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October 26, 2012 3:28:04 AM

Matte screens don't get glare or reflections on them; however, the same rough surface (polarizer) that reduces the intensity of reflected light results in less contrast and brightness since the light from the LCD screen has to pass through it. Matte screens diffuse light instead of reflecting it so they might be easier to read outdoors, if the backlight provides enough brightness. You don't have to worry about reflections unlike with a glossy screen. One of the downsides of a strong anti-glare coating in matte displays is a grainy "crystalline" pattern which is mostly visible when viewing text on a white background.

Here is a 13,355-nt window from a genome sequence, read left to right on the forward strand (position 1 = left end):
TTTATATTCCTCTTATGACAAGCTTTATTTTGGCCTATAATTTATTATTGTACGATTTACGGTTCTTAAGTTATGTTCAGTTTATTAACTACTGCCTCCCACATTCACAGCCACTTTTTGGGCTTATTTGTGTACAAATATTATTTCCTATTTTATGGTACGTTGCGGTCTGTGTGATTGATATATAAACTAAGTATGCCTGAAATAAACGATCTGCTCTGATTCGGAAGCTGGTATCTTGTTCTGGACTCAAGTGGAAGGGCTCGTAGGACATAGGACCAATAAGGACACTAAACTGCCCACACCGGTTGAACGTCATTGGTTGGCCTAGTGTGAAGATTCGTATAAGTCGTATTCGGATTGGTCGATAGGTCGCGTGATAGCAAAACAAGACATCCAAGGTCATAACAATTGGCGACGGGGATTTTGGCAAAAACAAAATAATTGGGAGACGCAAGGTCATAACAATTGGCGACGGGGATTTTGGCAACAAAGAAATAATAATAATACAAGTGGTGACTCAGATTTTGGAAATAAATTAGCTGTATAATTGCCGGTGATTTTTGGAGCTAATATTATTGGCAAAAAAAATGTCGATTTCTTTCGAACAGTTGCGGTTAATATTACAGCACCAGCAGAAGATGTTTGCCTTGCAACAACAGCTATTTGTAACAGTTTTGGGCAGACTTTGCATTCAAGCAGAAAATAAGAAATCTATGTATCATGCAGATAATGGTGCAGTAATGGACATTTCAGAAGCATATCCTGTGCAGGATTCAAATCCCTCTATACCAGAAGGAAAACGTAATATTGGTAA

Glossy screens have vibrant colors and high contrast and brightness because they have a smooth, high-gloss surface. As a result, it is often the choice for movies or gaming. However, strong lighting sources in the environment cause glare on these screens which is not only annoying, but can also cause eye strain and pain. If the lighting isn't adequate, you will also see distracting reflections on the screen. Some graphics designers may find the colors inaccurate, although that mostly depends on the LCD matrix. Glossy will work great for you if the lighting in your room doesn't create any glare on the screen.
Response Rate